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Mainstream, VOL LIII No 49 New Delhi November 28, 2015

From Paris to Beirut: Is the War Against ISIS Losing Sight of its Humanitarian Objectives?

Friday 27 November 2015

by Sanjal Shastri

From the recent string of terror attacks in Beirut to the (alleged) bombing of the Russian airliner in Egypt and the carnage in Paris—all these clearly point to a strong ISIS link. It has now been more than a year since the International Coalition Against the ISIS started their bombing campaign. The debate over escalation of airstrikes and widening the scope of the operation is of great relevance today.

The events of the past week have pushed international public opinion into believing that the ISIS poses a similar security threat to that posed by the Al-Qaeda post-9/11. If we rewind the clock back by a year, the discourse surrounding the ISIS was a lot different. A year back the international community had not completely comprehended the magnitude of the security threat that the ISIS posed. The threat was mainly confined to aid workers in Iraq and Syria and at the most the danger of ‘lone wolf’ attacks. What captured everyone’s attention was the humanitarian threat posed by the ISIS. One can recall the strong media coverage given to the plight of Yazidi minorities stuck on the Sinjar Mountains. The discourse was more about saving civilian populations from the ISIS and defending basic human rights.

Naturally, a significant part of the mandate of the International Coalition Against the ISIS included protecting basic human rights and saving the minorities from the ISIS. More than a year later, and especially after the events of the last one week, there seems to be a clear shift of focus. The question arises as to what happens to the humanitarian objective of the operation? The ISIS still controls large segments of territory in Iraq and Syria with many civilians and minorities still trapped. Who is going to defend the basic rights of these people?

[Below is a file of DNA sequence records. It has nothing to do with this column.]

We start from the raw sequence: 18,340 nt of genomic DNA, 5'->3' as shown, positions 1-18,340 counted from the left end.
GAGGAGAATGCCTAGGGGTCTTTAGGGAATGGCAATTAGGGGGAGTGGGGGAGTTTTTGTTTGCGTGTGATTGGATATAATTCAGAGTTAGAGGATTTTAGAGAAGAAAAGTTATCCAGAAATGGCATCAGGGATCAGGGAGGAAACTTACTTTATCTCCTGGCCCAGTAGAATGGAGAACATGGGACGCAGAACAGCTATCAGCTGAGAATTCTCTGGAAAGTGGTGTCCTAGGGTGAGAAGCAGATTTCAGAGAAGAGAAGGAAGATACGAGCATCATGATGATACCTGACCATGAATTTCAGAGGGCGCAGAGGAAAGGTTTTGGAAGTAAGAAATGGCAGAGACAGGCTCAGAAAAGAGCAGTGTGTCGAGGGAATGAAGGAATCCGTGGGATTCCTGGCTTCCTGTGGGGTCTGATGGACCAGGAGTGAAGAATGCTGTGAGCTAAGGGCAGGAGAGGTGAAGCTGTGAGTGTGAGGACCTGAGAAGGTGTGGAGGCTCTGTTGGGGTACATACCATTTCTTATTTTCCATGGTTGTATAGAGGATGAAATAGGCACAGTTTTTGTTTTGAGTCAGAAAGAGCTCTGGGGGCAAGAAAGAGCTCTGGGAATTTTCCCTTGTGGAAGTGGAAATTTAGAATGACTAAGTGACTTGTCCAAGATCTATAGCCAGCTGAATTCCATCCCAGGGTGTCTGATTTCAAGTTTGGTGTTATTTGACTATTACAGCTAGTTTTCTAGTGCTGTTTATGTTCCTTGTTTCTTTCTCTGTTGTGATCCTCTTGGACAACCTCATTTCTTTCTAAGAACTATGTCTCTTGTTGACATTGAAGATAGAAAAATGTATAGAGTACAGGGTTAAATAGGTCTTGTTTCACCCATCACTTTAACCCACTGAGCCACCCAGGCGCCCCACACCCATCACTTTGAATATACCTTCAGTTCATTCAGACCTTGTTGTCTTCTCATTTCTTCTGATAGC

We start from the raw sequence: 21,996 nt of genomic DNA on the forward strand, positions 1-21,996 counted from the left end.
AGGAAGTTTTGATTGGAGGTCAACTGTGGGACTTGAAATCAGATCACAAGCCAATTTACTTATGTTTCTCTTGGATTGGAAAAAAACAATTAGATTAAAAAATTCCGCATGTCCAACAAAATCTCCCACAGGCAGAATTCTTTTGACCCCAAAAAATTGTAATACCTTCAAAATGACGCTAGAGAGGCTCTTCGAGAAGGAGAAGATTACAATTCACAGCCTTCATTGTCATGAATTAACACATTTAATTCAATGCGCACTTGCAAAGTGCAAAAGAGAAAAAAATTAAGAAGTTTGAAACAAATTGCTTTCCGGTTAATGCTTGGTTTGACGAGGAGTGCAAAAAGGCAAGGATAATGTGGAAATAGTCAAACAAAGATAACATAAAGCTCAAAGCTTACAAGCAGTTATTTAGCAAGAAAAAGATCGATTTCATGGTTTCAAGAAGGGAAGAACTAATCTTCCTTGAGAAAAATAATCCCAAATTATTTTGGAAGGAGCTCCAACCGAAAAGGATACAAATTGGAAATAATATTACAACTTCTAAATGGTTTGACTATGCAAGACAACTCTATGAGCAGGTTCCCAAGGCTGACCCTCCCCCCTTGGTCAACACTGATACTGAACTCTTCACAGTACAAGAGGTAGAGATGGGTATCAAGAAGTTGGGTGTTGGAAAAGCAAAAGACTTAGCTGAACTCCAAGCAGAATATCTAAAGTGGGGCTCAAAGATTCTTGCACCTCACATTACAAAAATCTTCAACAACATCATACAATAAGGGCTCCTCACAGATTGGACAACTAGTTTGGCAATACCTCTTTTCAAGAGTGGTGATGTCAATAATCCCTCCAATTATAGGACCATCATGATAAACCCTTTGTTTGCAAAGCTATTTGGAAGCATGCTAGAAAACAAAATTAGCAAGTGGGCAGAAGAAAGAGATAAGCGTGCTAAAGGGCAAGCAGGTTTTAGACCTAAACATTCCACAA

The danger we face today is that the ISIS is increasingly being looked at as the Al-Qaeda of the 2000s. There is a fundamental difference between the ISIS and Al-Qaeda, which is being overlooked. The Al-Qaeda was ‘hosted’ as guests in the Taliban-controlled Afghanistan. Similarly, in Yemen they were guests of local tribes. The Al-Qaeda may pose a security threat but human rights violations committed in Afghanistan were by the Taliban. The security threat and the threat to human rights were two separate entities. The ISIS, on the other hand, is different because unlike the Al-Qaeda, it controls territory in Iraq and Syria. Therefore in this case, the security threat and the human rights threat are posed by one and the same entity.

As a direct consequence of the Paris attacks, the French President has indicated his willingess to increase air strikes. Obama and Vladmir Putin have also echoed similar views. In the eyes of Hollande, Obama and Putin, the ISIS’ defeat is important to defend national security. A linked element is the need to protect the minorities trapped in Syria and Iraq. The operation against the ISIS should not lose sight of its humanitarian objectives. One can recall, counter-terror operations in Afghanistan and Yemen have brought with them significant collateral damage. If a similar operation is replicated against the ISIS, the collateral damage will undermine the humanitarian objectives of the operation. After the recent wave of attacks there is always the temptation to increase the scope and intensity of the military operation, similar to what happened after 9/11. We need to remember here that, unlike in Afghanistan, there is a significant humanitarian component to the latest operation, which cannot be ignored.

The events of the last one week have highlighted the security threat the ISIS poses. To add to that, one needs to take into account the fact that the returning ISIS fighters are a serious national security threat. As serious as the danger is to those living far away from Iraq and Syria, the ISIS is a far greater threat to civilians living in regions in their control. The need of the hour is for a proactive strategy that balances the security concerns on the one hand and the humanitarian concerns on the other. Though the threat they pose is similar, the ISIS, one must remember, is not the Al-Qaeda. Along with national security, the well-being of civilians in the ISIS-controlled territory is of vital significance. That is why the War Against the ISIS must not lose sight of its humanitarian agenda.

The author has completed his M.Sc in International Relations from the London School of Economics and is currently on a UN internship in Chile. He can be contacted at sshastri93@gmail.com

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